National Hospice and Palliative Care Month: What is Hospice Care?
During the month of November, Ohio’s Hospice and its affiliates are observing National Hospice and Palliative Care Month. Throughout the month, we will share information about hospice care and how it could benefit you and your loved ones.
The History of Hospice Care
The founder of the modern hospice movement, Dame Cicely Saunders, MD, changed the way the medical community approached death and dying. Through her research, she determined the main components of providing compassionate, end-of-life care included patient-centered, whole-person care, physician-patient communication, staff and provider education, and evidence-based research.
Following Saunders’ model, through its affiliates, Ohio’s Hospice offers patients and families expert medical care, pain management, and emotional and spiritual support. Our care team includes, among others, physicians, nurses, personal care specialists, psychologists, pharmacists, chaplains, bereavement counseling professionals, social workers, and volunteers to address the individual needs of each patient and family.
About Our Care
At Ohio’s Hospice, our mission is to celebrate the lives of those we have the privilege of serving by providing superior care and superior services to each patient and family.
Hospice care is compassionate care for people facing life-limiting illness or injury. Hospice care involves a team-oriented approach to expert medical care, pain management and emotional and spiritual support tailored to a patient’s needs.
Hospice patients benefit from a team of caregivers who help the patient choose the care they want. Family members are involved in patient care and decision-making. The hospice team supports both patients and families so that the patient’s choices are honored.
The hospice team provides care in the comfort of the patient’s home, extended care facility or assisted living center. Patients also can receive care in a hospital or one of our Hospice Houses.
Our four levels of hospice care include:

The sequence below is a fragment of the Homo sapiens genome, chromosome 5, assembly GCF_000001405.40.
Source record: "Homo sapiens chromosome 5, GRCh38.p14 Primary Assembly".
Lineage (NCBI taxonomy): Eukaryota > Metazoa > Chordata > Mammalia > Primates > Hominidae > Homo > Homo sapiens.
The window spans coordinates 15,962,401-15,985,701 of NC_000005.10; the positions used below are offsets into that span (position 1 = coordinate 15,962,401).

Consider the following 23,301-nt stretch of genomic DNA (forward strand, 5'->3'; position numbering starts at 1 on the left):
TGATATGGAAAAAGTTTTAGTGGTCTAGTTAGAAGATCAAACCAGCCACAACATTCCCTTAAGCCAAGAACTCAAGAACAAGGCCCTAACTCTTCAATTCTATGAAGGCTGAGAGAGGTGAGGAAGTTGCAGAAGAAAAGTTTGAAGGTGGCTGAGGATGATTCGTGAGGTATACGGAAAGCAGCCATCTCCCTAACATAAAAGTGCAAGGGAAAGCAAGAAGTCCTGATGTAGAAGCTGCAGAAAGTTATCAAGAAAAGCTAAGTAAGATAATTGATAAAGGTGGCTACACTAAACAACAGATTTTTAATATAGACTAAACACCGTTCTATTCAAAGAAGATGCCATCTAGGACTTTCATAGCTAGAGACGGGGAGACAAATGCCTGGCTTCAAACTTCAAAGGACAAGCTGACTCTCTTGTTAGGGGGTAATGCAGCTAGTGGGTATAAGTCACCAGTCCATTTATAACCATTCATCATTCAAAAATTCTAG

- Routine Care: Patients receive hospice services in the setting they call home.
- Crisis Care: Patients receive care on short-term continuous basis in order to monitor and manage uncontrolled symptoms.
- General Inpatient Care: Patients receive care on a short-term basis in an inpatient facility to help relieve uncontrolled symptoms.
- Respite Care: Patients receive care in a facility on short-term basis, up to five days, to provide relief for the caregiver.
What Is the Cost of Hospice Care?
Services, medications, supplies and equipment related to a patient’s illness are covered under the Medicare or Medicaid Hospice Benefit and most private insurances, resulting in little to no cost to the patient for hospice care.
With the rising costs of healthcare associated with the end of life and the elderly population in the U.S. expected to increase to more than 70 million by 2030, there has been a rising number of for-profit hospices. It is important that not-for-profit hospices remain available to patients and families, as their focus is providing superior care to patients based on Saunders’ model as opposed to profits.
Because we are a not-for-profit hospice, Ohio’s Hospice affiliates provide care regardless of a patient’s ability to pay. Patients benefit from an array of complementary and innovative therapies and continue treatments that provide comfort. Those costs are covered as well.
How Do I Know if Hospice and Palliative Care is Right for Me?
For more information about hospice care, please contact your local Ohio’s Hospice affiliate.
Ohio’s Community Mercy Hospice
Ohio’s Hospice of Butler & Warren Counties
Ohio’s Hospice of Fayette County